Liu told Zaobao that he had worked for ten years as a welder in Wuxi, Jiangsu province. In March this year, he came to Shanghai to work at a stadium construction site after a hometown friend told him about the job opportunity. However, after the Covid-19 outbreak escalated, the stadium was turned into a makeshift hospital. Thus, he was at the construction site for barely a month when the job ceased.
After toughing out the lockdown, Liu decided to return to his hometown Zhoukou in Henan province. He would return to Wuxi once his 14-day travel history no longer reflects his stay in Shanghai.
After Shanghai’s lockdown was lifted, 64 outgoing passenger trains across the city’s three railway stations resumed operations. While railway tickets are no longer an issue, strict quarantine policies are becoming another obstacle.
Wu said that as of two weeks ago, her hometown in Shangqiu still required Shanghai returnees to complete a 14-day quarantine in a designated facility, which would cost 3,000 RMB (US$450). While the quarantine period has been shortened to seven days, she would still feel the pinch. She lamented, “When I was in Shanghai, I didn’t even earn a lot. Now that I’m returning home, I’d still have to pay for my own quarantine expenses? That’s just too unreasonable.”
Wu revealed the contents of her plastic bag: an electric kettle, instant noodles, vermicelli, and even some garlic, much of which she had stocked up on through group-buying services when Shanghai first went into lockdown. She planned to consume these supplies during her quarantine to save money on food.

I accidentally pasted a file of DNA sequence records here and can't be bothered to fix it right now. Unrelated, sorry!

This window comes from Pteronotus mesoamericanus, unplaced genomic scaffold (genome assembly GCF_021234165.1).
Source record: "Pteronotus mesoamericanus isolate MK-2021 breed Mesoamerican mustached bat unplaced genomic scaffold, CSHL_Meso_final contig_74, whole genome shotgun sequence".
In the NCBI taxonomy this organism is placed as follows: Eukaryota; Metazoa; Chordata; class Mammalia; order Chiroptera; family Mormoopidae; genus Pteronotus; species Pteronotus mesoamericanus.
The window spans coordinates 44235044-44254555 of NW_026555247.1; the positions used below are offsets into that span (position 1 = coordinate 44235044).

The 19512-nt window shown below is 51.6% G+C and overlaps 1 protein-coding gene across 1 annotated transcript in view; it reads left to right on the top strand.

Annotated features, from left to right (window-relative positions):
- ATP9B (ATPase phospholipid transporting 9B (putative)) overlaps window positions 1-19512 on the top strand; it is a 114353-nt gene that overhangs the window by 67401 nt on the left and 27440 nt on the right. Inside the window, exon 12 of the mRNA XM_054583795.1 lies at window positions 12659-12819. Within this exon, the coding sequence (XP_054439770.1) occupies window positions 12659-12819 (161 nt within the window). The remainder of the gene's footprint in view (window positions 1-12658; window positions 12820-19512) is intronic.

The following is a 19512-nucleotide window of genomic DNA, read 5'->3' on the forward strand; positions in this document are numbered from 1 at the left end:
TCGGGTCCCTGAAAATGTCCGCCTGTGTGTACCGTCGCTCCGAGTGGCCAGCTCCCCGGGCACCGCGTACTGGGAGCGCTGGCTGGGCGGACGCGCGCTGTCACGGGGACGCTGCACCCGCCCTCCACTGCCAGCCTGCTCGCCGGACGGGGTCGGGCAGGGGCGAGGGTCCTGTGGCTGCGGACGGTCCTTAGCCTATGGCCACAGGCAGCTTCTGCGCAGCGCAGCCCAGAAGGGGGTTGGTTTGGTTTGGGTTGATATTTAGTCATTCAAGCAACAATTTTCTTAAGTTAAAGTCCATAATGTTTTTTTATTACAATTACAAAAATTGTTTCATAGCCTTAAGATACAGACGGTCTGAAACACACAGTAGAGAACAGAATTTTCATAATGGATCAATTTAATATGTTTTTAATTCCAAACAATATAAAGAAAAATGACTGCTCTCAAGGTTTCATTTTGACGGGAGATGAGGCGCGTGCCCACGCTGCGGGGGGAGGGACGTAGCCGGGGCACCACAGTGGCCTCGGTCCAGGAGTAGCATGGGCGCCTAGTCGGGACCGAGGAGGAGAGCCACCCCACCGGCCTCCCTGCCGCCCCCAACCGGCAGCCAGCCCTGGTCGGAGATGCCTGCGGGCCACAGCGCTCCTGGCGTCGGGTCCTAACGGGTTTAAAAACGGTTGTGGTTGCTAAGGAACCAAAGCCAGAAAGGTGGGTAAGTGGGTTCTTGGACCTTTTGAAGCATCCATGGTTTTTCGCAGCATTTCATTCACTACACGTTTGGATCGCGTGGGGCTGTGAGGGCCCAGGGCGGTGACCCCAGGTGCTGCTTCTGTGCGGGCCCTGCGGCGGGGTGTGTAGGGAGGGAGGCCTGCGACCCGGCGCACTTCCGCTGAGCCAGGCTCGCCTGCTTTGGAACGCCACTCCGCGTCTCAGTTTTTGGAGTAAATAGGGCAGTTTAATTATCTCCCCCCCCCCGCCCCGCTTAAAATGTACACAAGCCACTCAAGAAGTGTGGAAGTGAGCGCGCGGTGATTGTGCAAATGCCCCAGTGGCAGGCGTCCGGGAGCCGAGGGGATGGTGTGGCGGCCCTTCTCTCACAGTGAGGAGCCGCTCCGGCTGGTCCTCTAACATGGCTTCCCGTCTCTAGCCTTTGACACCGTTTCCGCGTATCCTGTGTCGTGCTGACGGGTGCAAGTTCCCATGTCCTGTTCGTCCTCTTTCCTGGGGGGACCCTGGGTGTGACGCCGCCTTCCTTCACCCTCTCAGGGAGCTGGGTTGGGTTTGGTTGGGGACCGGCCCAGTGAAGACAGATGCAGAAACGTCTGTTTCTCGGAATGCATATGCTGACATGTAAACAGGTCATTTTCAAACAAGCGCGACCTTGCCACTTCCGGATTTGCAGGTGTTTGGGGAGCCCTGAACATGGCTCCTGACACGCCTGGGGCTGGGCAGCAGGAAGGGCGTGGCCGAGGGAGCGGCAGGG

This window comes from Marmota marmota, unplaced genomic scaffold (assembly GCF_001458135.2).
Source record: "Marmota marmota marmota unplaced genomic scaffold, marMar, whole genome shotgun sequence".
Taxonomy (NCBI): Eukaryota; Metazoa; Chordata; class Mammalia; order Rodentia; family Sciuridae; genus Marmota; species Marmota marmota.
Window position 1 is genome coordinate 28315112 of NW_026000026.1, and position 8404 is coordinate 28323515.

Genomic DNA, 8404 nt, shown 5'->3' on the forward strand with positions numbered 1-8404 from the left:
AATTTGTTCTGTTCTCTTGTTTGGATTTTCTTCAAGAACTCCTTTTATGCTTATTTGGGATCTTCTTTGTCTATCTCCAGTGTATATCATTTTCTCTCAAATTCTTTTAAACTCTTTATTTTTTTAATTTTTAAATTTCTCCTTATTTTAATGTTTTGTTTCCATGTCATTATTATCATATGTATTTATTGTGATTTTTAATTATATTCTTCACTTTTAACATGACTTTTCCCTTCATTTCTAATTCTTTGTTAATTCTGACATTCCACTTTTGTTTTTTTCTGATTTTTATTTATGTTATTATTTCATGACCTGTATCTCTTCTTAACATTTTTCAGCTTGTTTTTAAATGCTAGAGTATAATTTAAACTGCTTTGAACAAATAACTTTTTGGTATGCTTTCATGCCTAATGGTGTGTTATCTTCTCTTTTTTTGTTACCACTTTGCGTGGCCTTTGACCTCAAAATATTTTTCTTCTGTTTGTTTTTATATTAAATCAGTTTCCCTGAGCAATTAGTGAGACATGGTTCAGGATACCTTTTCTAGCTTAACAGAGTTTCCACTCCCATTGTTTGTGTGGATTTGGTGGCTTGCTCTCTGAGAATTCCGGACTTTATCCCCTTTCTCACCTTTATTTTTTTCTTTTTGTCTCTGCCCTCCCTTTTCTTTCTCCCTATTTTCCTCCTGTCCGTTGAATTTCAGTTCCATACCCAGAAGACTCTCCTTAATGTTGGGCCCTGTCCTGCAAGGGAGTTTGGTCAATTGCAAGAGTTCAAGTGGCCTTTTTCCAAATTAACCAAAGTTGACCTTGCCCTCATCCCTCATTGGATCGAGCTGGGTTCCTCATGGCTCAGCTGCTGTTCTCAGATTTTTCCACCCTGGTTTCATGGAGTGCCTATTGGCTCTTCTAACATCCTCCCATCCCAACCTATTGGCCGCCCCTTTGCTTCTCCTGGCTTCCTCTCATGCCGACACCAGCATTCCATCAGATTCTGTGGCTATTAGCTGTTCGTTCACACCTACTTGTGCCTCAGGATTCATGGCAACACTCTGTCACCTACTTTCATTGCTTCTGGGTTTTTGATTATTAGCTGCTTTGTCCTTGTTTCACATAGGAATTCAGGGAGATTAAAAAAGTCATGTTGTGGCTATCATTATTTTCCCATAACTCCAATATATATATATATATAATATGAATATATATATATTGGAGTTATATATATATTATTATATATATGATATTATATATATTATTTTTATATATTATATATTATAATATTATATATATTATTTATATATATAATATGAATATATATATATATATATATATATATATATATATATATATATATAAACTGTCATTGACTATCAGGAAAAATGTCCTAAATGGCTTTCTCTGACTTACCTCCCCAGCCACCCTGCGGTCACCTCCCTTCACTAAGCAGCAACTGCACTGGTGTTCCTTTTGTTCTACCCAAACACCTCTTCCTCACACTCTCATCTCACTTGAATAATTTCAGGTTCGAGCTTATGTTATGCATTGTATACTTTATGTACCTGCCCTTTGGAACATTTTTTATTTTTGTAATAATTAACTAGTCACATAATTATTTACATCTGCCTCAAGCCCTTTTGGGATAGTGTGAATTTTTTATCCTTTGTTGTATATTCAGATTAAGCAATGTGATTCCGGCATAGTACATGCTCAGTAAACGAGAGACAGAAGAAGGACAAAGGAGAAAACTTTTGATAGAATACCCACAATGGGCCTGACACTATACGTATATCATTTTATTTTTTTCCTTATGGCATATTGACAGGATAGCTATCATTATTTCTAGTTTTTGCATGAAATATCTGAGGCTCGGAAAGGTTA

The pandemic has not just affected the livelihoods of workers, but also the employment outlook of fresh graduates.
After doing her seven-day quarantine at a facility, Wu would still have to self-quarantine at home for another seven days, during which there would be a prominent notice stuck on her door. Wu said, “The whole compound will know that I came back from Shanghai, and I’ll surely be scolded for ‘contaminating’ the area.”
But Wu had actually been more worried about not making ends meet during the lockdown. In February, she landed a job as a hotel cashier but this gig was interrupted after 20 days due to the lockdown. She was only fully paid her 2,500 RMB salary a day before her return to her hometown. Meanwhile, her rent and the group purchasing bill had already cost her 4,000 RMB.
Wu recalled that during the first month of lockdown, she could not stomach the exorbitant food prices so she ate only plain noodles and chilli mixed with rice and would sometimes be dizzy from hunger.
She said, “I came to Shanghai to work to help my family repay their housing loan. But I ended up not earning a single cent and having to fork out quite a lot of money instead. I really regret coming to Shanghai — I will never come back again.”
Job hunt of new graduates affected